Skip to content

Implementing blind proficiency testing in forensic laboratories: Motivation, obstacles, and recommendations

Journal: Forensic Science International: Synergy
Published: 2020
Primary Author: Robin Meija
Secondary Authors: Maria Cuellar, Jeff Salyards
Research Area: Latent Print

Regular proficiency testing of forensic examiners is required at accredited laboratories and widely accepted as an important component of a functioning quality assurance program. Yet, unlike in other testing industries, the majority of forensic laboratories testing programs rely entirely on declared proficiency tests. Some laboratories, primarily federal forensic facilities, have adopted blind proficiency tests, which are also used in the medical and drug testing industries. Blind tests offer advantages. They must resemble actual cases, can test the entire laboratory pipeline, avoid changes in behavior from an examiner knowing they are being tested, and are one of the only methods that can detect misconduct. However, the forensic context present both logistical and cultural obstacles to the implementation of blind proficiency tests. In November 2018, we convened a meeting of directors and quality assurance managers of local and state laboratories to discuss obstacles to the adoption of blind testing and assess successful and potential strategies to overcome them. Here, we compare the situation in forensic science to other testing disciplines, identifying obstacles to the implementation of blind proficiency testing in forensic contexts, and proposing ways to address those issues and increase the ecological validity of proficiency tests at forensic laboratories.

Related Resources

CSAFE 2021 Field Update

CSAFE 2021 Field Update

The 2021 Field Update was held June 14, 2021, and served as the closing to the first year of CSAFE 2.0. CSAFE brought together researchers, forensic science partners and interested…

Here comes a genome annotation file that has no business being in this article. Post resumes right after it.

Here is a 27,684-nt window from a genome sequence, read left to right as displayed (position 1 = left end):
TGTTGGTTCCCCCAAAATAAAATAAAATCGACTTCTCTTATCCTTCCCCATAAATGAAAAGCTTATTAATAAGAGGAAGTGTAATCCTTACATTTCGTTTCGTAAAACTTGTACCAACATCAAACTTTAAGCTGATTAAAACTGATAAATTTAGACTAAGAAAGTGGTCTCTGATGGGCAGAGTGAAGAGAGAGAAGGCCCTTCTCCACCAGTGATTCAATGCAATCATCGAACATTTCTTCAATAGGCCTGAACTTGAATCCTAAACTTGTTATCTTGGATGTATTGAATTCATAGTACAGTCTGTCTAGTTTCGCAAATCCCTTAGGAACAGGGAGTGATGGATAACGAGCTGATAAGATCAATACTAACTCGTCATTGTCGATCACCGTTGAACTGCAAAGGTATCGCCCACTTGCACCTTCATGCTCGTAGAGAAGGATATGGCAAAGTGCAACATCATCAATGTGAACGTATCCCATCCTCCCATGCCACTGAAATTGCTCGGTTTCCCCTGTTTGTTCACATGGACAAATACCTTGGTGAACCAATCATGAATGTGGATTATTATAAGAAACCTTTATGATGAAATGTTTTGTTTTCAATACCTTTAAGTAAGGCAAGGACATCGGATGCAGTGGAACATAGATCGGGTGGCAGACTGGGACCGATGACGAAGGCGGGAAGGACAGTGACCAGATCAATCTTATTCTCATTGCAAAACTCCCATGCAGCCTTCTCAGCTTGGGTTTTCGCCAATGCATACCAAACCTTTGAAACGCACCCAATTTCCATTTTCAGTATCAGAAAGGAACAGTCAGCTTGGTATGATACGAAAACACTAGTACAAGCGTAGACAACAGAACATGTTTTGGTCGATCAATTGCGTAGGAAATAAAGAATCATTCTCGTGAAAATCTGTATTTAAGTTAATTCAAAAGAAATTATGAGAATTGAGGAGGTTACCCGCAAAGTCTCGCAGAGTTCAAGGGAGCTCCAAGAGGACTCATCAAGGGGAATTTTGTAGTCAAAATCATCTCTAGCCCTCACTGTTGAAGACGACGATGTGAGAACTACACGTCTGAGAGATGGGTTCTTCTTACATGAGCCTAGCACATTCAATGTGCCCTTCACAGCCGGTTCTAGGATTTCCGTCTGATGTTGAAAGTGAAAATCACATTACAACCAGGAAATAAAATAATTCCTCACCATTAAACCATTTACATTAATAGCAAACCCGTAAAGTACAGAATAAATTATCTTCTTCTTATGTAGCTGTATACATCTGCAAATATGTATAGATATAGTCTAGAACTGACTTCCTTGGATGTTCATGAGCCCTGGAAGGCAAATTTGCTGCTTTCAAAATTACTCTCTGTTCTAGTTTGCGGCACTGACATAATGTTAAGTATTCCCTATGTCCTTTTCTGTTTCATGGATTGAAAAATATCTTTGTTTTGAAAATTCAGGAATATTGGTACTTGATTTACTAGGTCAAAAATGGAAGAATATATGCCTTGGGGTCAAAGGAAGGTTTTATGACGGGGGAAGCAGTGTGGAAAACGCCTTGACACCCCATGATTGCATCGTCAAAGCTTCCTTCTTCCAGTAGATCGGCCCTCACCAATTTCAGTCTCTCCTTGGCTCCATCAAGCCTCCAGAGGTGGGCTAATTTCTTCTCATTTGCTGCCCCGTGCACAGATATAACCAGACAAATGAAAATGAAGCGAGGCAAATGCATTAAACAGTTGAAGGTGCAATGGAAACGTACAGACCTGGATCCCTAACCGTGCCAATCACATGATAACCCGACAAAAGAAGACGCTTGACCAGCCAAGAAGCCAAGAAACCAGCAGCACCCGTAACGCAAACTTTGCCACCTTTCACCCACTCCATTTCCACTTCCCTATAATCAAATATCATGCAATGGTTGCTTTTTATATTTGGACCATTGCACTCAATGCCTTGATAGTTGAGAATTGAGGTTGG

Mt. Everest—we are going to lose many: a survey of fingerprint examiners’ attitudes towards probabilistic reporting

Mt. Everest—we are going to lose many: a survey of fingerprint examiners’ attitudes towards probabilistic reporting

Over the past decade, with increasing scientific scrutiny on forensic reporting practices, there have been several efforts to introduce statistical thinking and probabilistic reasoning into forensic practice. These efforts have…
IRT for Forensics

IRT for Forensics

This CSAFE webinar was held on April 8, 2021. Presenter: Amanda Luby Assistant Professor of Statistics, Swarthmore College Presentation Description: In this webinar, Amanda Luby explored how Item Response Theory…
Latent print comparison and examiner conclusions: A field analysis of case processing in one crime laboratory

Latent print comparison and examiner conclusions: A field analysis of case processing in one crime laboratory

Scholarship on the latent print comparison process has expanded in recent years, responsive to the call for rigorous research by scholarly groups (e.g., National Academy of Sciences, 2009; President’s Council…